Seth Turin is an automation expert and project management specialist.
With the promise of getting a lot more done for less, off-shoring quickly became the latest craze. Throughout the 1980s and 1990s, CEOs, CTOs and even CMOs thought that the answer was getting the job done — anywhere but here.
Then, after attempting to ship overseas what was seemingly every job under the sun, businesses quickly realized that they needed a better plan. They now see that the only realistic solution involves a new hybrid model, incorporating the best of both worlds — offshore and at home.
Whether or not you agree with this approach, it’s obvious that off-shoring presents its own unique set of challenges. So, what are some ways to sidestep them and maximize success? And how do you figure out when and when not to offshore? Here are a few tips for making sure you are on the right path.
1. Only offshore projects that you are fully prepared to manage.
While offshoring might sound like a godsend for those times when your business or project is already in full swing and you’re under the gun, that might actually be a bad time to jump overseas. Offshoring requires a lot more project management than you might think. It’s not a ‘set it and forget it’ benefit that you can turn on whenever your staff is overworked or you need to finish an initiative tomorrow. You’ll need to get a lot of processes in gear before your offshoring engine is running smoothly.
That is why it’s best to begin with one small project that is low on the totem pole when it comes to the impact and visibility it will have in your organization. It is easier to build up your offshoring practice slowly rather than fail at your first attempt and then not be able to get the buy-in you need internally to offshore future projects.
2. Offshore the steak, not the cow.
You should offshore a project if it can be done in a short time frame, exactly to your specifications. Offshore what is cheap to make, not what’s expensive — in other words, you’ll want to save on tasks that are simple and straightforward. For example, let’s say you’d like to set-up a server: This is something for your offshore team to do because they can do it at a cost that is less than you would incur if you did it yourself.
You might hear of companies that offshore entire divisions. But you need to realize that it takes months, if not years, to find the right people to do the jobs — and train the local employees to manage and run those divisions remotely. Our experienced clients often outsource the entirety of the programming for their software projects. But they do it after determining exactly what the project entails and breaking it down into small pieces for their established outsourcers to complete.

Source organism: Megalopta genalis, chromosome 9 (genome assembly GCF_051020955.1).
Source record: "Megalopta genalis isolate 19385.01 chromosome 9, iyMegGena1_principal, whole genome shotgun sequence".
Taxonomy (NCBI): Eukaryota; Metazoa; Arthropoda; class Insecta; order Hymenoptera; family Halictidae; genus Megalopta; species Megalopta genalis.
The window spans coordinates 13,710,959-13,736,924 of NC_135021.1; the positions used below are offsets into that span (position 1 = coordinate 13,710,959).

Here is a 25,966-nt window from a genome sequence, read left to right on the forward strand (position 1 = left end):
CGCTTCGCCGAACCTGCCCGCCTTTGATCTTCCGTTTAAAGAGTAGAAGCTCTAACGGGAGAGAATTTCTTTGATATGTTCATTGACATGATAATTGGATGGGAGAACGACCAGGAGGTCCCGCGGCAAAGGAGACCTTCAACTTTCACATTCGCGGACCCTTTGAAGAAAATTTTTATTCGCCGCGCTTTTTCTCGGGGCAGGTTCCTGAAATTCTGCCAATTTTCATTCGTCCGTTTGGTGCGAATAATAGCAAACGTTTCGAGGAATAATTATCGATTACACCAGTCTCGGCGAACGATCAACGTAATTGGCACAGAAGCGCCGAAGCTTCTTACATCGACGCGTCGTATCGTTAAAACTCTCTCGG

3. Don’t offshore the parts of the job that your local team wants to do.
This sounds obvious, but you’d be surprised how often companies give control over to an offshore worker or agency while someone in-house had great, informed ideas about the project that went unheard. And, we’ve often found that employees welcome being involved in the creative process, especially the coworkers whose jobs usually don’t entail a high level of creativity.
For example, if you’re planning a website redesign, it’s a good idea to ask your employees — from the customer support staff to the CEO — what they’d like to see in the new site. Maybe the responses will be varied or unfocused. But at least you won’t get a first draft back from your offshorer, only to discover that everyone hates it.
4. Consider streamlining support and keeping it at home.
It’s surprising how many companies just don’t get the support part of the equation right. Sure, live phone support might sound like the more attractive option, since your customers will be able to talk to someone, even if they are in another state or across the world. But what good is it if they really are not trained to troubleshoot issues?
In reality, online support that is delivered by a select group of knowledgeable staffers is often cheaper and eliminates a lot of aggravation for your customers while serving up greater value for them too. There’s nothing worse than having a support person on the other end of the phone that is clueless when it comes to addressing your customer’s unique problem.
FAQs combined with systems that are conducive to well-thought out email exchanges let you scale back your support hours so you can keep this function in the U.S. You’ll still save on costs and be able to deliver top notch service.
Is it worth it?
It goes without saying that the goal of any off-shoring initiative is to get more done for less, just not at the expense of product quality and customer service. With that said, it’s a good idea to create business practices for deciding which jobs stay in-house, which you will send offshore and, finally, what jobs you will automate.
Remember to ask yourself, “Is it worth it?” Will you spend 80 hours working with an off-shore programmer instead of 40 hours if you engage your own staff? How much time would you save if you decided to build an automated program to get the project done? And what about the deadline: Does the job require a quick turnaround? If so, you’ll want to keep that one in-house — or at least in your own time-zone — to make sure it gets done on-time.
As wages in other countries continue to rise, adopting a hybrid off-shoring model will become increasingly important. Combine offshore programming with in-house systems and automation so your business will stay competitive. At the same time, you’ll preserve the heart and soul of your business.
Seth Turin is an automation expert and founder of one of the most popular automation software providers, UBot Studio. As a project management specialist, he has assembled teams of offshore professionals for the past six years.
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